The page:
As the Taliban tightened their territorial stranglehold around the Afghan capital, refugees from the insurgents' relentless offensive flooded the capital with Kabul International Airport as the only option to leave the war-torn country.
A large number of people rush to the ticket sale counters set up on the parking lot outside the terminal and have to wait for over three hours to get inside if they luckily managed to get a ticket, AP reported.
As the Taliban draw closer, the lines and the panic only grow.
“I packed whatever I could to start a new life away from this war,” said Naweed Azimi, who flew to Istanbul with his wife and five children, fearful the Taliban would kill him for working with Nato as a subcontractor.
Kabul International Airport — formally known as Hamid Karzai International Airport, after the country’s first president following the US-led overthrow of the Taliban in 2001 — sits just northeast of the city.
Its single runway is long enough to accommodate military aircraft; the airfield as a whole can accommodate over 100 planes on the ground.
Surrounded by perimeter fencing and secured by multiple checkpoints, the airport is in sight of the mountains ringing the Afghan capital.
Those flying out have for years had to trudge with their luggage up to outdoor screening points before getting to the terminal — a precaution meant to prevent insurgent suicide bombings.
On an ordinary day, the terminal would be filled with Afghans in business suits and traditional dress, mingling with tattooed military contractors sporting wraparound sunglasses and aid workers from all corners of the world.
That sedate crowd has been replaced with panicked travellers scrambling to leave Kabul. Afghan airlines Ariana and Kam Air have every seat booked for at least the next week, airport workers said.
Those with a plane ticket in hand also have to get a coronavirus test at a clinic amid the pandemic in order to leave.
“I had never seen such a rush at the airport before,” said Farid Ahmad Younusi, an Afghan businessman who said he abandoned a contracting firm worth $1 million and fled Kandahar with the Taliban trying to find him. “Now Taliban have everything that I worked for over the past 20 years.”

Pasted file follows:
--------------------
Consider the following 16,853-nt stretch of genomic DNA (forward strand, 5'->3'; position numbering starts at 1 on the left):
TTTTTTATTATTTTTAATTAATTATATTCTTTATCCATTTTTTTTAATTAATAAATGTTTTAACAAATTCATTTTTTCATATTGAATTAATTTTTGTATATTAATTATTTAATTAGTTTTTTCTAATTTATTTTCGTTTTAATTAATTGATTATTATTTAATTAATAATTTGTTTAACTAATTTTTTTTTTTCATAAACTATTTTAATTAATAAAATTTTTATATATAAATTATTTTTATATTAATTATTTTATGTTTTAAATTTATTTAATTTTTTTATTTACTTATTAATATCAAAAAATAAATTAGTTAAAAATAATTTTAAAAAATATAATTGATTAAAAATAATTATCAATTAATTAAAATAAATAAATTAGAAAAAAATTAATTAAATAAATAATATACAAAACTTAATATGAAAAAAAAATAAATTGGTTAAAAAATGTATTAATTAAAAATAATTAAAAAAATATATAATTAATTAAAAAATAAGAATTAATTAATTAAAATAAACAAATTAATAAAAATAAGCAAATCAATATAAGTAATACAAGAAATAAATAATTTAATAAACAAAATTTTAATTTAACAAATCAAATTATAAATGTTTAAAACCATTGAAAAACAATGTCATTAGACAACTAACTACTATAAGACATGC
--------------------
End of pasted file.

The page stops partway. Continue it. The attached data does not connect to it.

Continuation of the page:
The airport rush is only expected to get worse — and even more complicated.
Insurgent fighters are now camped just 50 kilometres away, leaving the United States and other countries scrambling to airlift their nationals out of Kabul ahead of a feared all-out assault.
US embassy staff were ordered to begin shredding and burning sensitive material, as units from a planned re-deployment of 3,000 American
Those at the airport on Friday night described paying $375 and more for rides from the northern city of Kunduz on unpaved roads to avoid Taliban checkpoints, a trip that typically costs around $40.
The cars “don’t even take a break,” said Yousuf Baghban as he waited for his flight out. “If you stop, you are gone.”
Having abandoned Bagram Air Base — which served as the American military’s main hub in Afghanistan — ahead of the final US pullout at the end of the month, the US military will now have to rely on flying people out of the Kabul airport.
For now, commercial flights continue at the airport. Air India, Dubai-based carriers Emirates and FlyDubai, Pakistan International Airlines and Turkish Airlines all either have flights en route or planned to Kabul for the next day. Local Afghan airlines continue to fly as well.
But passengers worry that at any moment the Taliban could come, closing the country’s airspace.
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